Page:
Carrollton, Texas - Overall Overhaul

Though more than a century old, the face of Carrollton, Texas, was largely that of the 1970s and 1980s and had clearly lost its luster, with worn-down primary corridors and a tired downtown.
In 2007, the city of 125,000 residents in suburban Dallas approved a bond issue devoted to civic improvement. Since then, the city has undertaken a multi-pronged public works initiative and made it a model for suburban Dallas communities. As a result, Carrollton received top rankings in 2012 and 2013 for its economic development and won a Best Place to Live in America award.

“We laid out a vision and consistently the council has signed on,” says Carrollton Mayor Matthew Marchant. “We realized that if we were going to compete to become a successful area, we needed to revitalize.”

For its dynamic efforts to develop the city as a model community, Carrollton has been designated as a Crown Community for its Overall Overhaul.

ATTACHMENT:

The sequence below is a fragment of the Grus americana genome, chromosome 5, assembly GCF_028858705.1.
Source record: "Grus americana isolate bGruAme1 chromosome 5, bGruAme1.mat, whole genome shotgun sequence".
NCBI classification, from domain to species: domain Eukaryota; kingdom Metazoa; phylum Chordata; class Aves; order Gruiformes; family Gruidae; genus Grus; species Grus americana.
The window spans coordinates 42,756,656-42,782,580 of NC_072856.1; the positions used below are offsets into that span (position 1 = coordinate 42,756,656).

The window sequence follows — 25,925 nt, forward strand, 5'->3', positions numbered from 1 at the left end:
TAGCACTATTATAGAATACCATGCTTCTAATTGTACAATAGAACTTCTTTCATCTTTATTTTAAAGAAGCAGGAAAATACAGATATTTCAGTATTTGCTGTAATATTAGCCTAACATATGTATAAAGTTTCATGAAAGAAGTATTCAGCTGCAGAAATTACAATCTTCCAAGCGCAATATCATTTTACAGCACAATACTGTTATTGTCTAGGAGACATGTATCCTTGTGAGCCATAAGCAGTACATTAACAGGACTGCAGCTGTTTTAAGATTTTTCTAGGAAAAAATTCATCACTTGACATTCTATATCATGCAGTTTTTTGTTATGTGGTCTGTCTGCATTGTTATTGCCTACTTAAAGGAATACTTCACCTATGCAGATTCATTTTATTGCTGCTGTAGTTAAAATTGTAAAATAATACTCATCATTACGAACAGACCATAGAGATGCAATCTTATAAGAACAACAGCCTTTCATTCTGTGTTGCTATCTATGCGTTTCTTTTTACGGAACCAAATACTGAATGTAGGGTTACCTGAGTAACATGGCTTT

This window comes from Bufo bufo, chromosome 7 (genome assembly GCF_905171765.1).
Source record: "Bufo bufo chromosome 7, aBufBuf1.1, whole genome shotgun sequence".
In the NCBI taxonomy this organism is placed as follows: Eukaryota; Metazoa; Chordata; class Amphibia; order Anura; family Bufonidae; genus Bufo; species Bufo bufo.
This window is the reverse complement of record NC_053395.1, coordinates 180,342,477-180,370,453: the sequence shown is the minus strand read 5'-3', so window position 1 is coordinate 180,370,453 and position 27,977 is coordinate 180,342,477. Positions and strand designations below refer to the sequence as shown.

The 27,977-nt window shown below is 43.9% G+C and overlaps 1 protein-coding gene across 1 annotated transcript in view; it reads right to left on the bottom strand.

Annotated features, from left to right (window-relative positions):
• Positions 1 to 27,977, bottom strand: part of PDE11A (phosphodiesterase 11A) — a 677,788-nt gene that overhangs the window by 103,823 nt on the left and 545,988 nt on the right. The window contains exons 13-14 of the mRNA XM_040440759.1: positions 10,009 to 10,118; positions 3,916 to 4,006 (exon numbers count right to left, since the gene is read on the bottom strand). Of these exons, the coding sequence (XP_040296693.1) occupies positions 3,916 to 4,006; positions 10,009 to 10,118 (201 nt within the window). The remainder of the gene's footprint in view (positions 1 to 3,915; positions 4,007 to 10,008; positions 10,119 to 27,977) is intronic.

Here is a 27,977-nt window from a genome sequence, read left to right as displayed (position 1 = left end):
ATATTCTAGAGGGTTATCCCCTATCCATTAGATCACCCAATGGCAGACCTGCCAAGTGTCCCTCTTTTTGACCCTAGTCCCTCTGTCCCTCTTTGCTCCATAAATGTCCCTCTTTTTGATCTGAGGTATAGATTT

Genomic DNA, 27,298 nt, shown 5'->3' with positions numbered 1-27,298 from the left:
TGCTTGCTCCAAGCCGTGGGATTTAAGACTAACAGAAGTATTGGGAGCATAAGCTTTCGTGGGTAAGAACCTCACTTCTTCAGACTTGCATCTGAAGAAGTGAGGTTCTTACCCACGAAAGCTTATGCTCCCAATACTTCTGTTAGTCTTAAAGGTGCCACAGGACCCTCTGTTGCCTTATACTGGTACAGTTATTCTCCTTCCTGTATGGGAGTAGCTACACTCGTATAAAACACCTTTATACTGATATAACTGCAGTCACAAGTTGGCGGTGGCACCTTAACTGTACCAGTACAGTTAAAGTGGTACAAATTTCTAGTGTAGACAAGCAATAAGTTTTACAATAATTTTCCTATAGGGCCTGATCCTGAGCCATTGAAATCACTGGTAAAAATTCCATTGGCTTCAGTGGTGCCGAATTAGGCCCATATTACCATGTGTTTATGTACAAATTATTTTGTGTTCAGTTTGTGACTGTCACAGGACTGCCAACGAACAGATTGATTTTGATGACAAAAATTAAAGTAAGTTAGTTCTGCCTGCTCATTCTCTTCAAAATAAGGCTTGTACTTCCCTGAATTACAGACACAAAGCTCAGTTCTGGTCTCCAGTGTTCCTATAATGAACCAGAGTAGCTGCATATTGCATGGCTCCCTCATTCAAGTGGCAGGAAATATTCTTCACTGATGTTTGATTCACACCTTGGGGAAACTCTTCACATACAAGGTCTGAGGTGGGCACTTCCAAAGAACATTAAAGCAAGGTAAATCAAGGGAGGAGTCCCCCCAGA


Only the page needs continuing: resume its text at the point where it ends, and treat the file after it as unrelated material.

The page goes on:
The city’s efforts have been focused on five primary areas:

Corridor Beautification – The city has set aside $1.25 million for beautification efforts and has planted 1,400 trees thus far in this initiative to brighten pathways;

Project Raiford – The city acquired 110 acres of prime property and spurred use of 10 acres as a hotel/convention center and 50 acres as single-family, mixed use, walkable development. It also spent $3.5 million to stabilize the banks of and build trails along Furneaux Creek;

Railroad Crossing Quiet Zones – The city is spending $2 million to upgrade safety on BNSF railroad lines so trains passing through will not need to sound horns, thus significantly enhancing lifestyles and property values;

Retail Rehabilitation Program – The city has spent $2.5 million to spur a total of $17.8 million in upgrades to more than 678,000 square feet of retail space throughout the community;

Downtown Carrollton – The city has invested more than $10 million in improvements in its downtown to restore its position as a center of commerce. Projects include reconstructing a park, additional parking and a public/private partnership for mixed-use development in Carrollton Square.

While the redevelopment efforts are still in progress, the community has already notched some victories, as its economic development agency reported $387 million in deals in 2012 and $318 million in 2013, among the best in the Dallas area.

“We have a great community,” Marchant says, “and we want to have the look and feel of a community to match the great people who live here.”